1. Ropp, Ann L. MS, RN

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Sign-on bonuses are costly for hospitals, and there is no evidence that this practice offers positive and long-lasting benefits. In my opinion, the practice of offering a sign-on bonus is, at best, a paradoxical nursing recruitment tool. We shouldn't need to pay nurses simply to come to work at our hospitals. The sign-on bonus is an ill-conceived practice to avoid fixing the real problems in recruitment and retention of a highly qualified nursing staff. Rather, we should promote and support a culture that values nurses and the contribution they make as an integral part of the healthcare team.


Many of those who leave their job do so because they don't feel valued and appreciated. Most employees leaving jobs report dissatisfaction with management and leadership. Leaders create the culture for an organization. Historically, hospitals have been hierarchical, "top-down" authoritative structures with oppressive rules and regulations for conduct, behavior, scheduling, dress, clinical practice, and attendance. These negative practices create a culture of distrust and erode morale among nurses. In this environment productivity declines and there are negative implications for both nurse and patient satisfaction. Eventually, as things deteriorate, nurses and patients go elsewhere for employment and care.


More efforts should be devoted to retaining excellent employees. A recruitment bonus is quickly spent, and just as quickly forgotten. Often, the initial payment is spent before orientation and socialization into the patient care team is completed. Meanwhile, resentment about the bonus by more tenured nurses is common. Thus, instead of promoting a loyal workforce, sign-on bonuses can actually have a negative effect on morale.


In place of the recruitment bonus, in my opinion, the following five strategies are more effective in sustaining an excellent nursing workforce over time. (1) Create a culture where nurses are valued for being caring, intelligent, trustworthy, disciplined, motivated professionals. (2) Develop, promote, and support an organizational philosophy of shared governance. (3) Allow nurses to direct and control their clinical practice where nurses and physicians interact as professional, respectful, and equal colleagues not just in the clinical setting but as members of hospital committees where decisions regarding patient care are made. (4) Encourage nurses to take responsibility for planning and producing their own work schedules. (5) Encourage and support nurses in critical performance improvement and patient safety activities. Through these five strategies, eventually every nurse becomes a leader and promotes your hospital as "the" place to work. Rather than compensate applicants just to join your hospital staff, consider retention bonus strategies. Demonstrate to a loyal, tenured workforce that they are respected, valued, and critical to the continued success of your hospital.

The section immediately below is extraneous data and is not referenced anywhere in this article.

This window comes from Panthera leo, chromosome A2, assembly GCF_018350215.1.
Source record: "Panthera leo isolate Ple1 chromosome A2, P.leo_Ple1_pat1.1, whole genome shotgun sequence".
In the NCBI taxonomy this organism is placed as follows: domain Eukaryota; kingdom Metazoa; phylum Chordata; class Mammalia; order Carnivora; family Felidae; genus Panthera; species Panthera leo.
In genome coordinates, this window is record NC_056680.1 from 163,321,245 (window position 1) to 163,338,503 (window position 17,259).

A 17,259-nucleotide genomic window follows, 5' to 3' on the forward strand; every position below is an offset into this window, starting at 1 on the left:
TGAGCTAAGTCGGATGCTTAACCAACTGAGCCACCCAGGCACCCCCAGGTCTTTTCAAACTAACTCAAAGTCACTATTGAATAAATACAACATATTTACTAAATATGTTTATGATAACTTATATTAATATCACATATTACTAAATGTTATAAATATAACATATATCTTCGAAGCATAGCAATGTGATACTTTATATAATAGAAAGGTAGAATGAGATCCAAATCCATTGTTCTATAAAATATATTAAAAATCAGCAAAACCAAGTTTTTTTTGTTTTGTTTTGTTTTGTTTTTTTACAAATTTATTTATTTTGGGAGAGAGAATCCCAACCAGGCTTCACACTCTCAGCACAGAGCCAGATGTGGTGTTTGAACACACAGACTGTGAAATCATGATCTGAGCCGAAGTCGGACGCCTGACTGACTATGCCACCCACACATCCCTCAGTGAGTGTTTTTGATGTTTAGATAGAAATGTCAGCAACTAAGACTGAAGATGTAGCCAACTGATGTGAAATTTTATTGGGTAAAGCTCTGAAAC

At my institution, the Human Resources Department has instituted "stay interviews." On a regular basis, the department director interviews nurses who "stay" for 5, 10, 15, or more years. A series of open-ended questions are used that allow current nurses to tell administrators why they chose to remain, what the leadership team could do better, what inhibits their practice, and what enhances longevity. There continues to be overwhelmingly negative responses to sign-on bonuses by our nurses. Instead, suggestions are consistently made for enhanced compensation for the most competent and tenured nurses. Recently, the clinical ladder was expanded to four levels. The registered nurse who advances from novice to expert, from Clinical Nurse I to Clinical Nurse IV, has an economic potential of 5% to 20% increase in salary. Our nursing turnover is an astoundingly low 8%.


Satisfied nurses who recruit others to work at the hospital can be given a "sign-on" bonus to acknowledge their recruiting efforts. Our data has shown that our employees are our largest single recruitment source. We rarely post job advertisements in the newspaper.


In my opinion, the single most important factor in retention is recognition. Recognition occurs as the leadership team publicly acknowledges and rewards contributions that individual nurses make to patient care and teamwork. The sign-on bonus is an expensive, short-lived tactic to "fill slots." Retention of high-quality, high-performing, and satisfied nurses makes more professional sense as a long-term effective strategy for promoting a positive patient care and nursing environment.